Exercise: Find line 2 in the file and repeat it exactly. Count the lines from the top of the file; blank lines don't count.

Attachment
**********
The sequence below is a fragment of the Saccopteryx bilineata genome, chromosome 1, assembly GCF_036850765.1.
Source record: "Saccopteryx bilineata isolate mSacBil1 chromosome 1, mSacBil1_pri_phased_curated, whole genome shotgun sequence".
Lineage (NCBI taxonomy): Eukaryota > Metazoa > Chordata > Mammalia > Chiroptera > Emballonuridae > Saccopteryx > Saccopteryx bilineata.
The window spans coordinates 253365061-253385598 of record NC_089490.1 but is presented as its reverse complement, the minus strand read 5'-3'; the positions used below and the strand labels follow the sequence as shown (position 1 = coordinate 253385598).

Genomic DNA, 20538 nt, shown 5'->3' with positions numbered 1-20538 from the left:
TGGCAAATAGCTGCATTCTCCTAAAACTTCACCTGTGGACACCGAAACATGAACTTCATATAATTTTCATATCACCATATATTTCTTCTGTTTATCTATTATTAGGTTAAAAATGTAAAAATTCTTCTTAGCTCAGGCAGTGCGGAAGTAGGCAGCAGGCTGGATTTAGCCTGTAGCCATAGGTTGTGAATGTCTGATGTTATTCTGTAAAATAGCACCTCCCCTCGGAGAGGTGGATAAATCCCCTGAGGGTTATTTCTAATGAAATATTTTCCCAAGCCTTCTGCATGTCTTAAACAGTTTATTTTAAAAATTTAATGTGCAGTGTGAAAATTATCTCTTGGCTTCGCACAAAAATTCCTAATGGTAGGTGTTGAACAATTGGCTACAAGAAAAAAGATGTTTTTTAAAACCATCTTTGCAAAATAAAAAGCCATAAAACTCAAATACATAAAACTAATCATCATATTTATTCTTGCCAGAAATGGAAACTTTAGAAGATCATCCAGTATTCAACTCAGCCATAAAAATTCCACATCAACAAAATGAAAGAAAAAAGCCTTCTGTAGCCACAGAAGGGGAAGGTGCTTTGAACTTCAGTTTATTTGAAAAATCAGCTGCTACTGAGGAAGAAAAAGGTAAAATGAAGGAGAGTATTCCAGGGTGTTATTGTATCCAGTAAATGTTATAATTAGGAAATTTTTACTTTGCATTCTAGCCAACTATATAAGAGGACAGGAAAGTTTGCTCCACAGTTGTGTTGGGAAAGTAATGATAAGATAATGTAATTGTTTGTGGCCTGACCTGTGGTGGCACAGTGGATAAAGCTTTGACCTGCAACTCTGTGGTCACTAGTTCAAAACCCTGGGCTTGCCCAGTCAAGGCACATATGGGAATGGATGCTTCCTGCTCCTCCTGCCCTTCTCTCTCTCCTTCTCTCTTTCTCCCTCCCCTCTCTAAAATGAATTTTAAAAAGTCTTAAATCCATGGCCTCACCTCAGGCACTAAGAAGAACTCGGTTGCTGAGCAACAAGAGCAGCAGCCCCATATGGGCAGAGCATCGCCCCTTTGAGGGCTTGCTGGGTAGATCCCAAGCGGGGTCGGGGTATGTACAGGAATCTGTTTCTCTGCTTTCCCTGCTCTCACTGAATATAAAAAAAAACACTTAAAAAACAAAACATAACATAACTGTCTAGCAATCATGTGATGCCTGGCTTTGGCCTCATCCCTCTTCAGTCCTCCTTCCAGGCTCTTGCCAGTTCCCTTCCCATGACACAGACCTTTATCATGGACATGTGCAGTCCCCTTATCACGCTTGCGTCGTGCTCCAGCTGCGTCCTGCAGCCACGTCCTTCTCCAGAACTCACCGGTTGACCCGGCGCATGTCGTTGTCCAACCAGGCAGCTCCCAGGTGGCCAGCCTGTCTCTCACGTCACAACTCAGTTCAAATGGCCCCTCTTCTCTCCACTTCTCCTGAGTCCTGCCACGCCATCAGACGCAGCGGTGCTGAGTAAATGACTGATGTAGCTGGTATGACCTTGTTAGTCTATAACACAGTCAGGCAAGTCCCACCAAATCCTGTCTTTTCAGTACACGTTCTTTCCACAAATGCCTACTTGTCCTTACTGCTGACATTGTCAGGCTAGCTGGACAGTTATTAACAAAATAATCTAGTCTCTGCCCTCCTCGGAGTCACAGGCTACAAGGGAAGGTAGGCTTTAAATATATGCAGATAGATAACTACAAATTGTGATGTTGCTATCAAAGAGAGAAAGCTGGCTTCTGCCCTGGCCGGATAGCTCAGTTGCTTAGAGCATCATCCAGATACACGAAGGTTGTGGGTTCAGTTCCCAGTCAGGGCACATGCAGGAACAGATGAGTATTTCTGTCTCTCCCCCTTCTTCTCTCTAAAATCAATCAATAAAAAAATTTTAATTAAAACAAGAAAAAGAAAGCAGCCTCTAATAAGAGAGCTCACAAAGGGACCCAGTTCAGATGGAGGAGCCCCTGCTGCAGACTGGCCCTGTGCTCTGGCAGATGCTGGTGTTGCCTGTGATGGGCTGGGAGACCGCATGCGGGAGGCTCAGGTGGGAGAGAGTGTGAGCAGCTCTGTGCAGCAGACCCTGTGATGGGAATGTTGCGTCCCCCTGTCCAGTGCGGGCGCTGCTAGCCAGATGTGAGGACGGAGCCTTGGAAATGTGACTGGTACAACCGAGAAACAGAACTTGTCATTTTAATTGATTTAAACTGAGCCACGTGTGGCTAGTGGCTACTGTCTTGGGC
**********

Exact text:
Source record: "Saccopteryx bilineata isolate mSacBil1 chromosome 1, mSacBil1_pri_phased_curated, whole genome shotgun sequence".